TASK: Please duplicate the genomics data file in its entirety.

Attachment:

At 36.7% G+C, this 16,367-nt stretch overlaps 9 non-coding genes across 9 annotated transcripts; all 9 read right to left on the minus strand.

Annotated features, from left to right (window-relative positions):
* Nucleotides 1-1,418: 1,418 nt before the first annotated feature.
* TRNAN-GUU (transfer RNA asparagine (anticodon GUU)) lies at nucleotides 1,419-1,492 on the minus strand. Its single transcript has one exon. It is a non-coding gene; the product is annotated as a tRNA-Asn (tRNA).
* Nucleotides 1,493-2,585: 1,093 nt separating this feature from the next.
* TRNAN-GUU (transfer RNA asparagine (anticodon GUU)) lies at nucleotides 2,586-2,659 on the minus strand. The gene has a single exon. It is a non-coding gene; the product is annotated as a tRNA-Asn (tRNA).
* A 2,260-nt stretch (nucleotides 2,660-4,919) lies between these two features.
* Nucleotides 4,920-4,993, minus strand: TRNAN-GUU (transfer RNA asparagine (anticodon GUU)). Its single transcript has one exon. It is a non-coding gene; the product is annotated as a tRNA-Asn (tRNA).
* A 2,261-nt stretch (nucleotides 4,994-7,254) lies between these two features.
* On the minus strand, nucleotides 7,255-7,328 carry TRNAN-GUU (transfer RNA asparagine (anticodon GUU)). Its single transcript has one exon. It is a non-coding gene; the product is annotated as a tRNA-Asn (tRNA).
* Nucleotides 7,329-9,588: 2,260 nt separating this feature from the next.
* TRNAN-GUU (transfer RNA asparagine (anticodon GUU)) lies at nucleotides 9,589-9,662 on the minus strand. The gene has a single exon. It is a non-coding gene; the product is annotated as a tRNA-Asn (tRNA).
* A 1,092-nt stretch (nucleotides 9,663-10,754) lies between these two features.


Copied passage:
At 36.7% G+C, this 16,367-nt stretch overlaps 9 non-coding genes across 9 annotated transcripts; all 9 read right to left on the minus strand.

Annotated features, from left to right (window-relative positions):
* Nucleotides 1-1,418: 1,418 nt before the first annotated feature.
* TRNAN-GUU (transfer RNA asparagine (anticodon GUU)) lies at nucleotides 1,419-1,492 on the minus strand. Its single transcript has one exon. It is a non-coding gene; the product is annotated as a tRNA-Asn (tRNA).
* Nucleotides 1,493-2,585: 1,093 nt separating this feature from the next.
* TRNAN-GUU (transfer RNA asparagine (anticodon GUU)) lies at nucleotides 2,586-2,659 on the minus strand. The gene has a single exon. It is a non-coding gene; the product is annotated as a tRNA-Asn (tRNA).
* A 2,260-nt stretch (nucleotides 2,660-4,919) lies between these two features.
* Nucleotides 4,920-4,993, minus strand: TRNAN-GUU (transfer RNA asparagine (anticodon GUU)). Its single transcript has one exon. It is a non-coding gene; the product is annotated as a tRNA-Asn (tRNA).
* A 2,261-nt stretch (nucleotides 4,994-7,254) lies between these two features.
* On the minus strand, nucleotides 7,255-7,328 carry TRNAN-GUU (transfer RNA asparagine (anticodon GUU)). Its single transcript has one exon. It is a non-coding gene; the product is annotated as a tRNA-Asn (tRNA).
* Nucleotides 7,329-9,588: 2,260 nt separating this feature from the next.
* TRNAN-GUU (transfer RNA asparagine (anticodon GUU)) lies at nucleotides 9,589-9,662 on the minus strand. The gene has a single exon. It is a non-coding gene; the product is annotated as a tRNA-Asn (tRNA).
* A 1,092-nt stretch (nucleotides 9,663-10,754) lies between these two features.